In the devastating aftermath of Hurricane Katrina, Randy Headrick, ANG's CIO and director of communications and information, found himself with a new mandate: to find a way to satisfy the Air National Guard's first-response communication needs in the event of a disaster. So, based on lessons learned from one of history's deadliest hurricanes, Headrick, along with two key IT staff members, developed a list of requirements to supply all 10 Federal Emergency Management Agency regions with the necessary communications capabilities. These include a highly specialized communications suite capable of providing video, Internet access, network and cross-banding to link up to a dozen radio networks; deployable wireless systems; and cellular dial tone restoration.
Upon identifying the investments to be made, Headrick, armed with supporting documentation, worked with other ANG directors to obtain congressional funding for enhanced communications capability during national disasters. "What I told Congress was, 'I don't care how many medical assistants you have, I don't care how many transport air pilots you have, and I don't care how many civil engineers you have. If they can't talk to each other, they're not going to get the job done."
Pinpointing where funding would be most wisely allocated, however, isn't always so cut and dried. Pulling at corporate purse strings means having to craft a strong business case.
Says Info-Tech's Woyzbun, "The big challenge is, How do you create within the senior management ranks an intense excitement and almost hunger for these large projects? Otherwise, they won't go ahead."
Take Johnson & Johnson Pharmaceutical Research & Development (J&JPRD), for example. Bogged down by its dependency on a web of decentralized systems, J&JPRD began production on a grid system capable of offering universal access to regional computing and data across its global enterprise. The plan was to transform a costly environment into a powerful research instrument capable of driving pharmaceutical research.
Today, this grid spans from Belgium to California and includes 1,200 high-powered CPUs from a variety of dedicated clusters, minicomputers, desktops and lab instrumentation computers. But mustering management buy-in for what Karan Sorensen, J&JPRD's CIO, affectionately refers to as a grid with "the capabilities of a big ol' honking supercomputer on steroids" called for cold, hard figures.
"To have the stomach to take on something like this, you first have to look at whether there's a real business value proposition here," she warns.
In response, Sorensen formed a governance team consisting of nearly 20 in-house scientists and IT staff members with the objective of devising a bulletproof business argument. The team started by clearly defining financial targets for investment and desired returns. Next, it conducted a complete inventory of IT infrastructures across the organisation to identify gaps in the company's existing technology platform.
Based on these findings, the team pieced together an investment plan featuring the software, infrastructure and management services needed to fulfill its vision of a holistic strategy for scientific discovery. Carefully collected data culled from a series of investments helped prove that there was a strong value case for J&JPRD's short-term goals, as well as potential for additional future returns. In fact, the company's short-term value case predicted a complete return on investment by early 2007--a financial goal that has since been reached.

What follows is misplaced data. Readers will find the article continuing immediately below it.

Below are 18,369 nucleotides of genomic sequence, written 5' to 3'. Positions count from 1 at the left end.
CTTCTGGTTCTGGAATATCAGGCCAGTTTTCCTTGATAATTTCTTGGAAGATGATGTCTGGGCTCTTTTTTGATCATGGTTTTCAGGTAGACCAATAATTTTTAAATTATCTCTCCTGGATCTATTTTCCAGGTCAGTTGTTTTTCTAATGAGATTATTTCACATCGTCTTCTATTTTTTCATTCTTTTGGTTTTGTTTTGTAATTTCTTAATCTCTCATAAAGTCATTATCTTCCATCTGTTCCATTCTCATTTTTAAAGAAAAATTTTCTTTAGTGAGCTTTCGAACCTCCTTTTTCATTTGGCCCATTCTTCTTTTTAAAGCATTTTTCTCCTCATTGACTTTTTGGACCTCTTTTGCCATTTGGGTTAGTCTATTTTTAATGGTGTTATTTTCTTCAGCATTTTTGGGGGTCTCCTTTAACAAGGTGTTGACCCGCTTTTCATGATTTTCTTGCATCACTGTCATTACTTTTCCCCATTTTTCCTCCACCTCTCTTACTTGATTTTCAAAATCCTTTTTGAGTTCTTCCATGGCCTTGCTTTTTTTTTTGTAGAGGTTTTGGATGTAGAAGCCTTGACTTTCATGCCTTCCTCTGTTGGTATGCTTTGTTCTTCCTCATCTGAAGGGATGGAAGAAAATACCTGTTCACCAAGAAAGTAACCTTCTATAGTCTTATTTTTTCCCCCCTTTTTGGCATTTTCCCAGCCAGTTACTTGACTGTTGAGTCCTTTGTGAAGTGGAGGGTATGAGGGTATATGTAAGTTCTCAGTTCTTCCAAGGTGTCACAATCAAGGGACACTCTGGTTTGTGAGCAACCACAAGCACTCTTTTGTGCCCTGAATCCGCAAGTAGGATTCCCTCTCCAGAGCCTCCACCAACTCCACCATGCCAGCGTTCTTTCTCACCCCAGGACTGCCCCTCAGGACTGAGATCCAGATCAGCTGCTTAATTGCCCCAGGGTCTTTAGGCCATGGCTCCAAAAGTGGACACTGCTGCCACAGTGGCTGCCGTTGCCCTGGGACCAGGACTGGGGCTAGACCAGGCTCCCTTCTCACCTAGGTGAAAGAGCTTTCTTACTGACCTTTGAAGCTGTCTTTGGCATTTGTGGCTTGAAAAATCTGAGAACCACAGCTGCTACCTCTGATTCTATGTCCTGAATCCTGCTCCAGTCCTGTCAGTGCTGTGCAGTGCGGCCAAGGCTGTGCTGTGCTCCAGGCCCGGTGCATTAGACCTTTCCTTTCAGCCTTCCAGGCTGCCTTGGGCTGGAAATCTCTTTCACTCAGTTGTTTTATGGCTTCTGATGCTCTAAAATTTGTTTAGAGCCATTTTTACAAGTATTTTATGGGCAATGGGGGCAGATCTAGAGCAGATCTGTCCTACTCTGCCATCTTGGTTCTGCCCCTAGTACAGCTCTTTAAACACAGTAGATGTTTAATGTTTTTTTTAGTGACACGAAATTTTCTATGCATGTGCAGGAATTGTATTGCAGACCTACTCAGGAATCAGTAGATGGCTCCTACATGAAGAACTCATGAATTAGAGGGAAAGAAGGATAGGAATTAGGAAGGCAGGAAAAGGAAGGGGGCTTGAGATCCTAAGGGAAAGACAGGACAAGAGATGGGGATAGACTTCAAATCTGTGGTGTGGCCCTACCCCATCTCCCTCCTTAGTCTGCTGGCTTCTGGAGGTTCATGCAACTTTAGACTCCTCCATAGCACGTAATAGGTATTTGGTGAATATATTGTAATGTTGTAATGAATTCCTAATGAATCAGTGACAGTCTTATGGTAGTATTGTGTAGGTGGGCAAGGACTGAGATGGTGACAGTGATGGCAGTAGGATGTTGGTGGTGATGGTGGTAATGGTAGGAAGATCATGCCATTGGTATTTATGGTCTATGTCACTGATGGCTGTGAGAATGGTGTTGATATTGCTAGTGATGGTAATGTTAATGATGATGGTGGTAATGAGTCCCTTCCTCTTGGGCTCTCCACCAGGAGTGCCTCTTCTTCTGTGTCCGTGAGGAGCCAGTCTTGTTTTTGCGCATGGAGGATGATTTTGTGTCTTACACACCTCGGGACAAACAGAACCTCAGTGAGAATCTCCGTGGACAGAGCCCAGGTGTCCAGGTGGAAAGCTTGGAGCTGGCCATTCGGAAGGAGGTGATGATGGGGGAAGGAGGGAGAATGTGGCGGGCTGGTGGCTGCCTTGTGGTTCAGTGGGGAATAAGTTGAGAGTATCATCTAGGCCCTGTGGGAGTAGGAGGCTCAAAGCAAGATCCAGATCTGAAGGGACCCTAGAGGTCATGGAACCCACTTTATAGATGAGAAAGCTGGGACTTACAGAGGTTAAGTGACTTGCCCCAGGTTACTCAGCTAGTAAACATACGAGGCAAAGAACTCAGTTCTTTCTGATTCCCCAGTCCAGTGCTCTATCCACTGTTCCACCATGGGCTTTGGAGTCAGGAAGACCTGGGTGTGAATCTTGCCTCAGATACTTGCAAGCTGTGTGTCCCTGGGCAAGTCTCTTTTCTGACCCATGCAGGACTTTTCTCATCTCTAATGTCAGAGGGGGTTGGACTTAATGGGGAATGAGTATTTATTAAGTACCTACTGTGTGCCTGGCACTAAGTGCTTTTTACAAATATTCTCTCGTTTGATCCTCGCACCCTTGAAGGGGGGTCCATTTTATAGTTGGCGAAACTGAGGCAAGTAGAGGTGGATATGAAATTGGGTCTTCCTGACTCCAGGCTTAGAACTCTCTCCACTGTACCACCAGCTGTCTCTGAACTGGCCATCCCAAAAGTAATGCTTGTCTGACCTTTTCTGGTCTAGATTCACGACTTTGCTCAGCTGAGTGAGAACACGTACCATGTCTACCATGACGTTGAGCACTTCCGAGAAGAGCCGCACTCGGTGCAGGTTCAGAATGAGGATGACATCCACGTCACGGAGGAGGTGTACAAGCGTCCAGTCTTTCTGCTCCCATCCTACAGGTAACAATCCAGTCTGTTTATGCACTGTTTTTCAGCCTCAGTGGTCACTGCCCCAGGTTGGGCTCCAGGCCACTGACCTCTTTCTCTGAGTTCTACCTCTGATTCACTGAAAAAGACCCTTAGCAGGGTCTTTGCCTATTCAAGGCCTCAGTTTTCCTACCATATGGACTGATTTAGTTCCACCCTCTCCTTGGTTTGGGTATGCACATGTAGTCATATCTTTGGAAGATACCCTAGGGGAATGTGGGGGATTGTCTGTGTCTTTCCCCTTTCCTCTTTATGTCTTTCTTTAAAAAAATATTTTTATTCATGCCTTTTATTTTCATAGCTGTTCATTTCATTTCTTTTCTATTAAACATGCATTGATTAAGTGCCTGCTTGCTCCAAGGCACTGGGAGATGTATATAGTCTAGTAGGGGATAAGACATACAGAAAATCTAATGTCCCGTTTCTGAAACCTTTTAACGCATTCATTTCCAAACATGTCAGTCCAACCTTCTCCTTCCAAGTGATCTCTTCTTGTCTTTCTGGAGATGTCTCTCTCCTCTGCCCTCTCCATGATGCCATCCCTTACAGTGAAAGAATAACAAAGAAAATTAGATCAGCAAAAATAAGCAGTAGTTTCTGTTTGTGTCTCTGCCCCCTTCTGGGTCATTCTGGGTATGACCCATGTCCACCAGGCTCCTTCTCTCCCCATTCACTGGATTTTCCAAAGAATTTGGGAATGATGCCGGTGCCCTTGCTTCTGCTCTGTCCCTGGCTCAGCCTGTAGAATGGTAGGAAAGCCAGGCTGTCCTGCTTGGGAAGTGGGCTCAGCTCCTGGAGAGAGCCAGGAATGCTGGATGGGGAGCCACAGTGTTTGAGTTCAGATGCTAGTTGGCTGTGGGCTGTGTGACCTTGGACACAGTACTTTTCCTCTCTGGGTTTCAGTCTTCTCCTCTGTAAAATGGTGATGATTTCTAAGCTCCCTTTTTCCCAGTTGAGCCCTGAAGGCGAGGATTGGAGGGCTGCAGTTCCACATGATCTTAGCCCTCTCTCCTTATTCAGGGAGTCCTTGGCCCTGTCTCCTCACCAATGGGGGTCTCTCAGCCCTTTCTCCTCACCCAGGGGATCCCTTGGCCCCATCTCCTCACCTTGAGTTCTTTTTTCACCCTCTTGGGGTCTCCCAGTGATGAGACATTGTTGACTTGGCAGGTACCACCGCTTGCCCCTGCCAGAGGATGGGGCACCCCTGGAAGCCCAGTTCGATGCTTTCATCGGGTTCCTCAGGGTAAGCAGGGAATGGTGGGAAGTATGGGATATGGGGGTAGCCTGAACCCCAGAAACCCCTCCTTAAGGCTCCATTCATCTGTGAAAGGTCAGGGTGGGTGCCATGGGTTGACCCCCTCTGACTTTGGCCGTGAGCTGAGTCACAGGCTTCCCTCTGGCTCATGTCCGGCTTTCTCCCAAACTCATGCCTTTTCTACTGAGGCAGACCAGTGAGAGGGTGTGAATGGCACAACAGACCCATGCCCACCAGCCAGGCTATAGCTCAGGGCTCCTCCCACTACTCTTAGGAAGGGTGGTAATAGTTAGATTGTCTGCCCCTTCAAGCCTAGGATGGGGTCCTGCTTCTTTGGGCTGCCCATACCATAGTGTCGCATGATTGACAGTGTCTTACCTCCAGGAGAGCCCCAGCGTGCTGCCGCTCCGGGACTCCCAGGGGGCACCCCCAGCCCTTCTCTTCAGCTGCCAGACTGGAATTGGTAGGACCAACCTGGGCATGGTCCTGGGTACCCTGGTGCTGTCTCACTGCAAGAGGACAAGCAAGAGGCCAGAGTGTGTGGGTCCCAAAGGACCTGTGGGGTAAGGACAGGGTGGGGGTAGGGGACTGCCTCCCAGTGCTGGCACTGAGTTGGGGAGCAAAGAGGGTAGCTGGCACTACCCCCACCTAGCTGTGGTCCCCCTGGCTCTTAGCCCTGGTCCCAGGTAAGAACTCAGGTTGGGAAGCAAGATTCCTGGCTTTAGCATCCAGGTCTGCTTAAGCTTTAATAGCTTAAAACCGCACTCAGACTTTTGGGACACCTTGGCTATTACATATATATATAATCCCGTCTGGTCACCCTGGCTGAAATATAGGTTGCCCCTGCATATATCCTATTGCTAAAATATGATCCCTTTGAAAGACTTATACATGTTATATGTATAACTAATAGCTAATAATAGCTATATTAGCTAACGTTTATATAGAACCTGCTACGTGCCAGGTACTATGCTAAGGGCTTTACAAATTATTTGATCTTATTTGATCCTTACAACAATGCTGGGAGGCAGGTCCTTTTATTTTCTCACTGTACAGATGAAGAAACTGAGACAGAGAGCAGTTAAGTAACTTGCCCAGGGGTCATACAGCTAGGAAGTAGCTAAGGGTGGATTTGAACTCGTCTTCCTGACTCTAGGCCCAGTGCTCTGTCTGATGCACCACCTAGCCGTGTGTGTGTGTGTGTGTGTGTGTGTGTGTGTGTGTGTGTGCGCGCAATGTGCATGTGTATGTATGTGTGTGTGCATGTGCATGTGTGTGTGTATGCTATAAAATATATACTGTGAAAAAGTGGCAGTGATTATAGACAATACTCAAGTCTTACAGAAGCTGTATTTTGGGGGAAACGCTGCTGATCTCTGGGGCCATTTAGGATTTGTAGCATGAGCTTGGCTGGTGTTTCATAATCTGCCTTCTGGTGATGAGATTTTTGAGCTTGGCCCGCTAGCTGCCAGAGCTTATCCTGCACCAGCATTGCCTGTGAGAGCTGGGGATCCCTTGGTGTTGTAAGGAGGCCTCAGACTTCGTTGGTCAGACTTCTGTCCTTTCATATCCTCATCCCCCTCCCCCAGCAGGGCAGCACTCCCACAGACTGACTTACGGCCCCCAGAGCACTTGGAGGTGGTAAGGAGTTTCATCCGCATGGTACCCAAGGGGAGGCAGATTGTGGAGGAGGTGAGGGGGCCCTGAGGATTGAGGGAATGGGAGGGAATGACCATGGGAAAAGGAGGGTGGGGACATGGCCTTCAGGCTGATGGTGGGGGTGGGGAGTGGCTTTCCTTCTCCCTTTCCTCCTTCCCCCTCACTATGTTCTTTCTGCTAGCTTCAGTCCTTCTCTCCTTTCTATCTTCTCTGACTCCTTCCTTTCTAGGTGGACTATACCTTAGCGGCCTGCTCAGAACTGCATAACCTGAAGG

But winning management buy-in is as much about speaking the language of C-level execs as it is crunching numbers. Says Jeff Mathers, J&JPRD's director of technology office strategy and delivery, "The team did their homework up front so [its business case] was very thoughtful and looked at the return on investment--it wasn't just about cool technology. We could speak to the project in terms of real tangible results that, from a resource perspective, the head of sciences or head of clinical operations could understand."
Uncover hidden opportunities
For today's corporate bean counters, however, nothing is clearer than the bottom line. Merrill Lynch is certainly no exception. In 2003, the Check Clearing for the 21st Century Act, a.k.a. Check 21, was signed into law, allowing banks to replace an original paper check with a legal substitute of the original if it was cleared using an electronic image. That was good news to Merrill Lynch, whose private client business in the United States currently deposits more than 17 million checks per year for a total of $115 billion.
Ron DePaolo, CTO, Merrill Lynch Global Private Client Technology Group
In the past, Merrill Lynch relied on a time-consuming combination of manual and automated processes for decentralized check clearing and deposits across its 600-plus branches. The passage of Check 21, however, presented the firm with a chance to improve deposit processing with new technology. Today, a small desktop scanner, installed in every branch office, can scan approximately 36 checks and deposit slips per minute. The scanning software validates the quality of the image, and physical checks are stored at the branch office for a few weeks and later destroyed.
But for Merrill Lynch's Global Private Client Technology Group, revamping brokerage deposit processing has never been just about bending to legislation. Rather, Ron DePoalo, the group's CTO, believed that by introducing new technology, the firm could increase productivity, enhance customer service and realize enormous cost savings. "Instead of being a regulation imposed on us, we looked at how do we make [Check 21] an opportunity for Merrill Lynch," says DePoalo.
And it's for precisely this reason that the company has been able to capture such strong ROI figures. For example, the Merrill Lynch branch office workload related to deposits and performed by 343 full-time employees has since been reduced by 50 percent, amounting in an annual hard dollar net savings of $4.2 million. By centralizing deposits, the firm has been able to consolidate its 51 bank accounts at 25 different banks to just a handful. That reduction, combined with the lower fees related to the processing of electronic files rather than paper, yields a $3.1 million reduction in bank fees annually. And Merrill Lynch's bank courier fees will be reduced by $3.6 million per year by 2009.
Not every organisation, however, is able to put a dollar value on its IT endeavor--no matter how wide-scale or business critical. Says Headrick from the Air National Guard, "I can't measure a return on investment like a company can; I can only hope that I'm spending that dollar smartly."
A sentiment undoubtedly echoed by every CIO about to tackle an enterprise-wide IT project.